Directors Guild to Wait on Bargaining New Contract Until ‘Later This Spring’ Most Popular Must Read Sign Up for Variety Newsletters More From Our Brands

The Directors Guild of America informed members on Saturday that it has decided to hold off on new contract negotiations with the major studios until late spring, saying the studios have yet to resolve their key issues. Not ready for.

The guild has already signaled that it expects an unusually tough bargaining cycle this year. The current base contract is set to expire on June 30.

In previous cycles, the DGA has often met with the Alliance of Motion Picture and Television Producers before the expiration date to negotiate a new contract. But in a letter to membership, union leadership said it was “not in our best interest to begin negotiations well before the contract expires.”

“We will be working with the studios to schedule negotiation dates later this spring,” the leadership wrote.

The decision may allow the Writers Guild of America to begin its negotiations with AMPTP first. The WGA contract is set to expire on May 1.

The setting is important because DGAs have a reputation, among other groups, for being more accommodating in studios. Studios often sign a contract with the DGA and then try to use it as a template for deals with other top unions.

Allowing the WGA — which has a more combative reputation — to go first could avoid that dynamic. SAG-AFTRA is also beginning its negotiation period, as internal member meetings begin to build consensus on issues.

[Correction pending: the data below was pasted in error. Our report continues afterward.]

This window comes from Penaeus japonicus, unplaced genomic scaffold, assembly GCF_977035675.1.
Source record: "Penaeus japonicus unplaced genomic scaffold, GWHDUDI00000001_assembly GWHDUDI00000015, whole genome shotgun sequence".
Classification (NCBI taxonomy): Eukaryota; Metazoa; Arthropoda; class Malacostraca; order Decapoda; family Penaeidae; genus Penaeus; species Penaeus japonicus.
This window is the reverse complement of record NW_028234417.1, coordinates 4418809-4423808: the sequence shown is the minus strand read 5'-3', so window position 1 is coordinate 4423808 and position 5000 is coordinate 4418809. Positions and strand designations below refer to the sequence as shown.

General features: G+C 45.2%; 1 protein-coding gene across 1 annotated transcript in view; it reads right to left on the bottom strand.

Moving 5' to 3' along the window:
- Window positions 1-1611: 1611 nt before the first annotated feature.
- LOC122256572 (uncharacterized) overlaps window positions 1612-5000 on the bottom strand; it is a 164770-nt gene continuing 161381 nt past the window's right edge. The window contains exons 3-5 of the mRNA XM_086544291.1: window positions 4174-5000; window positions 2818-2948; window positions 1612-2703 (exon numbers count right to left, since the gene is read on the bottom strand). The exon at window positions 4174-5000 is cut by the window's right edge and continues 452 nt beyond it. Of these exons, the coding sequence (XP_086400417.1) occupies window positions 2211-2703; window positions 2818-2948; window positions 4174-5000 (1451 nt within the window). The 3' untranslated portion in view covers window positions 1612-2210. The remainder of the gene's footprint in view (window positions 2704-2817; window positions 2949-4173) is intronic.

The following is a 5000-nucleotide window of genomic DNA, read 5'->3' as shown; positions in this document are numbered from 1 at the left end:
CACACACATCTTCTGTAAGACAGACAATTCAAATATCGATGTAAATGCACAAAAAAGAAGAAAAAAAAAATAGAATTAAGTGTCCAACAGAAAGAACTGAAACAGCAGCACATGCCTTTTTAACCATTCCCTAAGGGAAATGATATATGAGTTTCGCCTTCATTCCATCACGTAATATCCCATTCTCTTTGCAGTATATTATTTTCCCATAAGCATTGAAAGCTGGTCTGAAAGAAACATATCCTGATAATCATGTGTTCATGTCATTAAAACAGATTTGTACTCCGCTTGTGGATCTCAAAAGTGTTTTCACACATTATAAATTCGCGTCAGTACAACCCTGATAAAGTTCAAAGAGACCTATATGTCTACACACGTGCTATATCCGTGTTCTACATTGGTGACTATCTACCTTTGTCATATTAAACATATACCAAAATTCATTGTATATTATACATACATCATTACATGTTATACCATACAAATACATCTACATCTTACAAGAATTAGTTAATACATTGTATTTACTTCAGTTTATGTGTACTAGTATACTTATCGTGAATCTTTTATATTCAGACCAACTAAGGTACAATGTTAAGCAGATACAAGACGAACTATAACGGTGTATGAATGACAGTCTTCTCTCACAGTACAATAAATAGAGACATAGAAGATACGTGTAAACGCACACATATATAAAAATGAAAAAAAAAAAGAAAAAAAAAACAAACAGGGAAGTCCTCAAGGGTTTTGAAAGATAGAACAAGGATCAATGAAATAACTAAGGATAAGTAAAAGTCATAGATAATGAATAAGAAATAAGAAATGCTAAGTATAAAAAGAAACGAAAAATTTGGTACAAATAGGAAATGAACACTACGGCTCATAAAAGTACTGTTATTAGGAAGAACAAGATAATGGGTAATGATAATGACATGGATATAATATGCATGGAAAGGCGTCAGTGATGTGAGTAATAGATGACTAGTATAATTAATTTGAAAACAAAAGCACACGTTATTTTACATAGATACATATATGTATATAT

All three guilds are focused on expanding streaming’s outstanding formulas, as more and more content migrates to streaming platforms. The DGA told members it also focuses on wages, safety, creative rights and diversity.

“If the studios don’t fix these issues, they know we’re ready to fight,” union leaders wrote. The letter was signed by Head of Negotiations Karen Gaviola, Co-Chairman of Negotiations, Todd Holland, Co-Chairman of Negotiations, Jon Avnet and National Executive Director Russell Hollander.

Leaders said the decision to wait was made after “preliminary discussions” with the studios to see if they were willing to deal with the issues. The 80-member negotiating committee unanimously decided on Saturday to postpone the talks.

“It comes down to this: We are partners in this business,” he wrote. “This means negotiating a new deal that treats our members fairly and with respect… This cycle’s negotiations are about more than just negotiating a stronger deal for the next three years – they are about our It’s about setting the course for the future of the industry and that’s what we’re going to achieve.”

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